# Sturm-Liouville Problem Cheat Sheet

• MHB
• Ackbach
In summary, the theorem states that the only solutions to the Sturm-Liouville problem are real when the condition that the function p(x)>0 fails is replaced by one of the following: classical separated boundary conditions at each endpoint, or periodic boundary conditions. The corollaries state that if one of these conditions fails, then the classical separated boundary condition at that endpoint is replaced by one that requires that y(x)<infinity at that endpoint.

#### Ackbach

Gold Member
MHB
This is a helpful document I got from one of my DE's teachers in graduate school, and I've toted it around with me. I will type it up here, as well as attach a pdf you can download.

THEOREM: Consider the Sturm-Liouville problem:
$$p(x) \, y''+p'(x) \, y'+q(x) \, y=k \, y$$
on the interval $[a,b]$ with $p(x)$ and $q(x)$ continuous, and $p(x)>0$. Assume either classical separated boundary conditions, namely, one of:
$$y(x)=0,\qquad y'(x)=0, \qquad y'(x)=c\, y(x)$$
at each endpoint $x=a$ and $x=b$; or else periodic boundary conditions:
$$y(a)=y(b), \qquad y'(a)=y'(b).$$
Then:
1. the only solutions are for $k$ real.
2. the set of all linearly independent solutions is complete for the usual
space of functions.
3. the set of linearly independent solutions is orthogonal.

COROLLARY: If the condition $p(x)>0$ fails because, at one endpoint, $p(x)=0$, then the classical separated boundary condition at that endpoint is replaced by:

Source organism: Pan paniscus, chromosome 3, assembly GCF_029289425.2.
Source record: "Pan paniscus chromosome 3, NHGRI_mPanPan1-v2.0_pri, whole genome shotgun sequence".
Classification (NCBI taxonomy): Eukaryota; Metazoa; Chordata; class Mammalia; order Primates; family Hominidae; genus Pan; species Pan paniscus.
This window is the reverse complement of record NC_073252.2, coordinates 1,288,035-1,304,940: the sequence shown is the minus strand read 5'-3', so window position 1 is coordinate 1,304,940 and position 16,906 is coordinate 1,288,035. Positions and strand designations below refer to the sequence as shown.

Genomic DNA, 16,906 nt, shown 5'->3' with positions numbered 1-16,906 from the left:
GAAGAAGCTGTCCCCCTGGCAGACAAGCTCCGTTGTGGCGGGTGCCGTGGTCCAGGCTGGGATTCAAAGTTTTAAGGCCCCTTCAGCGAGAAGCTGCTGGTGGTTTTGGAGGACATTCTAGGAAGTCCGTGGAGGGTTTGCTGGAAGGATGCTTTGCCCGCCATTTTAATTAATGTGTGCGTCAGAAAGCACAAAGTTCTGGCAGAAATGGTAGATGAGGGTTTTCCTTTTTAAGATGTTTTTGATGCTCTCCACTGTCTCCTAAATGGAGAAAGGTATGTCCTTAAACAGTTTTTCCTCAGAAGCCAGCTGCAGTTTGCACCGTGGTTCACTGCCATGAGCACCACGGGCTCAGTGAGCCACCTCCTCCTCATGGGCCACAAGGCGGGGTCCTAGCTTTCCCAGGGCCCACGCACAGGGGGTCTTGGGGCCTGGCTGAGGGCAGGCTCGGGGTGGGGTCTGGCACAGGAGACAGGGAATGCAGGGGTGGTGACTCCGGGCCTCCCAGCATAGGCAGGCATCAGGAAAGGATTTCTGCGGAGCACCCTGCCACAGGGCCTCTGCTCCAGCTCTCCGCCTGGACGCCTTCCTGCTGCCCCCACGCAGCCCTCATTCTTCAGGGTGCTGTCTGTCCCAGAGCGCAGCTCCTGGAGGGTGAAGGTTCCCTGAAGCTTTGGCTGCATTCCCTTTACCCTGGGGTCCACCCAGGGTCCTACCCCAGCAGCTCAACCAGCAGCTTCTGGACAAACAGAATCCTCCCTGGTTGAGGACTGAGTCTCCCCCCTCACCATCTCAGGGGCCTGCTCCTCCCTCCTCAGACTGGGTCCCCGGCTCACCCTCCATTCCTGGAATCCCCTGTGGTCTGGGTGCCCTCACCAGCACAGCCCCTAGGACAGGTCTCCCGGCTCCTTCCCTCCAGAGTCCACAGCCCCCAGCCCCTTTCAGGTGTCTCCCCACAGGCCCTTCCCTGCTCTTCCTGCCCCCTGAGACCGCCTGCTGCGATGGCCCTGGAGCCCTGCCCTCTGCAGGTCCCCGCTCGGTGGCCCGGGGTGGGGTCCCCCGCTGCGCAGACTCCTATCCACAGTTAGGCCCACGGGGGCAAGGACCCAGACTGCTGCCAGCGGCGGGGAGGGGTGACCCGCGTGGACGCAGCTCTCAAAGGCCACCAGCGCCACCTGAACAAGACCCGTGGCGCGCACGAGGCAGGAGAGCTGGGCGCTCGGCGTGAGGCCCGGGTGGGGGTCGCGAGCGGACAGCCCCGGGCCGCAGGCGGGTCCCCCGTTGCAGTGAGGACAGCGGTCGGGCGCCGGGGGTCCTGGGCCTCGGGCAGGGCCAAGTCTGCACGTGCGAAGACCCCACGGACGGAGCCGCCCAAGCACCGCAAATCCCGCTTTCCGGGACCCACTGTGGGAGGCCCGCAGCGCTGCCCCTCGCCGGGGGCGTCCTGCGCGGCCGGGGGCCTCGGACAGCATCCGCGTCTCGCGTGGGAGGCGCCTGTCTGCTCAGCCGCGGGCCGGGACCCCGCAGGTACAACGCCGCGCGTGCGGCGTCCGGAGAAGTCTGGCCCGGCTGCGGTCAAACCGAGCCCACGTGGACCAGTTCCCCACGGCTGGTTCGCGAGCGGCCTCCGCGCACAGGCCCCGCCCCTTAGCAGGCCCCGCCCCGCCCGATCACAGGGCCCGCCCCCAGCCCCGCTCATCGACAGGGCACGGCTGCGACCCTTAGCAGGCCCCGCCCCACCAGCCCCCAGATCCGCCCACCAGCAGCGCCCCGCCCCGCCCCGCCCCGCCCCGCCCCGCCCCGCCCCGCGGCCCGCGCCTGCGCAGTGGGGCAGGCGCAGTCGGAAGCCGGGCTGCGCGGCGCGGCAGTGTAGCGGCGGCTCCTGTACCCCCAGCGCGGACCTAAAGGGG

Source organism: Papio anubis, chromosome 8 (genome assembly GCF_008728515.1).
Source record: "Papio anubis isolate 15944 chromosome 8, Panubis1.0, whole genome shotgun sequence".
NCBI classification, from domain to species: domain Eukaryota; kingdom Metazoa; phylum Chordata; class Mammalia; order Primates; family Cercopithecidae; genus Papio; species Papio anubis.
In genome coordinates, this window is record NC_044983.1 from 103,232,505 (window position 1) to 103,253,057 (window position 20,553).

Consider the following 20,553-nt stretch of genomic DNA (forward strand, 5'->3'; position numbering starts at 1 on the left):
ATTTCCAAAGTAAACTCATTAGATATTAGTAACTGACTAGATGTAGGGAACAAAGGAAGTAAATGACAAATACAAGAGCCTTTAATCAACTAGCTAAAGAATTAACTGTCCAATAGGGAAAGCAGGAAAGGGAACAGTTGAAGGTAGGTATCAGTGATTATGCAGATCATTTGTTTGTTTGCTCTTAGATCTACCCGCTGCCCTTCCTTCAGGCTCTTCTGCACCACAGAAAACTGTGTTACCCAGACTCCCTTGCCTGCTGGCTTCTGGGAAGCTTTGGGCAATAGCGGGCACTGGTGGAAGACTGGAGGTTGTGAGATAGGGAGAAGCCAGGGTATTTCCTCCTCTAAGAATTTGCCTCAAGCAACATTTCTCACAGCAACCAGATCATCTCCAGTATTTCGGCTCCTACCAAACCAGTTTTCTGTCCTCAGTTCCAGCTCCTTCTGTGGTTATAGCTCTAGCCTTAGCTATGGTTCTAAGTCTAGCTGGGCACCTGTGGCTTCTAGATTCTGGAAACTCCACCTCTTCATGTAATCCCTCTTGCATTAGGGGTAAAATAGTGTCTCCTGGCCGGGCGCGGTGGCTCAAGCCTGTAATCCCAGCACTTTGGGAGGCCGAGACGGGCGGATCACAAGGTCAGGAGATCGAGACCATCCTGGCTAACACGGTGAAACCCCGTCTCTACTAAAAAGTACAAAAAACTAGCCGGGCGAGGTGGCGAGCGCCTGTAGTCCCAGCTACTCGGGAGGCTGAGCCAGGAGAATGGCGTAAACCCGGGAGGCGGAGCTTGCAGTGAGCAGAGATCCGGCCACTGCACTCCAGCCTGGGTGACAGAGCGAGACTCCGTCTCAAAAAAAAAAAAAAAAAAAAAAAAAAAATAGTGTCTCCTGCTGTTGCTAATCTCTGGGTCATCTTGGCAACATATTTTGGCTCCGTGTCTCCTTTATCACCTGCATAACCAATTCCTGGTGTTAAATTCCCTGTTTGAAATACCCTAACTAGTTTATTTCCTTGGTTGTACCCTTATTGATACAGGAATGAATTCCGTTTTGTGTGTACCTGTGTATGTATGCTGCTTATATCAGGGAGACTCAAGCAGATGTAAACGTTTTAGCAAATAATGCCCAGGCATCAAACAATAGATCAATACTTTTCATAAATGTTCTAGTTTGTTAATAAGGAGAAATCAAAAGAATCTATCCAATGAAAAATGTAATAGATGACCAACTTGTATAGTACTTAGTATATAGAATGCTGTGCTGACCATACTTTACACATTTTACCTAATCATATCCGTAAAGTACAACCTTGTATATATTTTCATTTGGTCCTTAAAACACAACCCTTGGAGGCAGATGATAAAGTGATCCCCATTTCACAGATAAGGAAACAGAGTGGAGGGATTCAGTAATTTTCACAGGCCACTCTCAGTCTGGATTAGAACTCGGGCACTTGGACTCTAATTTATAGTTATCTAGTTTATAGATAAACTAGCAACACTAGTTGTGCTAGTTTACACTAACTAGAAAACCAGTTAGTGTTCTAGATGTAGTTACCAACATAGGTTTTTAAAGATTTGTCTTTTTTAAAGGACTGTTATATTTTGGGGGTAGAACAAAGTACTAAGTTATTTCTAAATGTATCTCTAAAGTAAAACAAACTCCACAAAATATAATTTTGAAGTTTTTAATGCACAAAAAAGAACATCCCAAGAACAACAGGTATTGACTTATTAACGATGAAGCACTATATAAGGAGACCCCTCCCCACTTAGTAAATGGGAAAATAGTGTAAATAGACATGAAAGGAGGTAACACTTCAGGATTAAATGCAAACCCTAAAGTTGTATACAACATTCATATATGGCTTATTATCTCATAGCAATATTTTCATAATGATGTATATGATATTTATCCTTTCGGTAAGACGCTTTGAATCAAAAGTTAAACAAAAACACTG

$$y(x)<\infty$$
at that endpoint.

COROLLARY: If the Sturm-Liouville problem is modified by:
$$p(x) \, y''+p'(x) \, y'+q(x) \, y=k \, r(x) \, y$$
with $r(x)$ positive and continuous, and all other conditions the same, then the conclusions of the Theorem are still true, except that the orthogonality conclusion 3. is replaced by a "weighted orthogonality" with weighting function $r(x)$:
$$\int_a^b y_n(x) \, y_m(x) \, r(x) \, dx=0 \quad \text{whenever} \quad n\not=m.$$

Example 1: $y''=ky$ on $[0,\ell]$ with $y(0)=0, \; y(\ell)=0$. Then there are solutions only for $k=-\lambda_n^2=-\dfrac{n^2 \pi^2}{\ell^2}, \; n=1,2,3,\dots$ and $y_n=c_n \, \sin\left(\dfrac{n \pi x}{\ell} \right)$. This gives the Sine series.

Example 2: $y''=ky$ on $[0,\ell]$ with $y'(0)=0, \; y'(\ell)=0$. Then there are solutions for $k=-\lambda_n^2=-\dfrac{n^2 \pi^2}{\ell^2}, \; n=1,2,3,\dots$ and for $k=0$. In the second case, $y=1$ and for $n=1,2,3,\dots, \; y_n=c_n \, \cos\left(\dfrac{n \pi x}{\ell} \right)$. This gives the Cosine series.

Example 3: $y''=ky$ on $[a,b]$ with $y(a)=y(b), \; y'(a)=y'(b)$. Then there are solutions for $k=-\lambda_n^2=-\dfrac{4 n^2 \pi^2}{(b-a)^2}, \; n=1,2,3,\dots$ as well as $k=0$. Further, for each $n\ge 1$ there are two linearly independent solutions, $y_n=a_n \, \sin\left(\dfrac{2n\pi x}{b-a}\right)$ and $y_n=b_n \, \cos\left(\dfrac{2n \pi x}{b-a}\right)$. For $k=0, \; y_0=a_0$. This gives the Fourier series.

Example 4: $xy''+y'=kxy$ with $y(0)<\infty$ and $y(\ell)=0$. There are solutions for certain $k_n=-\lambda_n^2<0, \; n=1,2,3,\dots$ Call the solutions $g_n(x)$. Then the functions $g_n(x)$ are complete on the interval $[0,\ell]$ and are
orthogonal with respect to the weight $x$:
$$\int_0^{\ell}g_m(x) \, g_n(x) \, x \, dx=0 \quad \text{whenever} \quad n\not=m.$$
It turns out that $g_n(x)=J_0(\lambda_n x)$ for the zeroth Bessel function $J_0(x)$.

Attached file: https://www.physicsforums.com/attachments/4725

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Hope this will be helpful for students. Thanks for sharing!

• Ackbach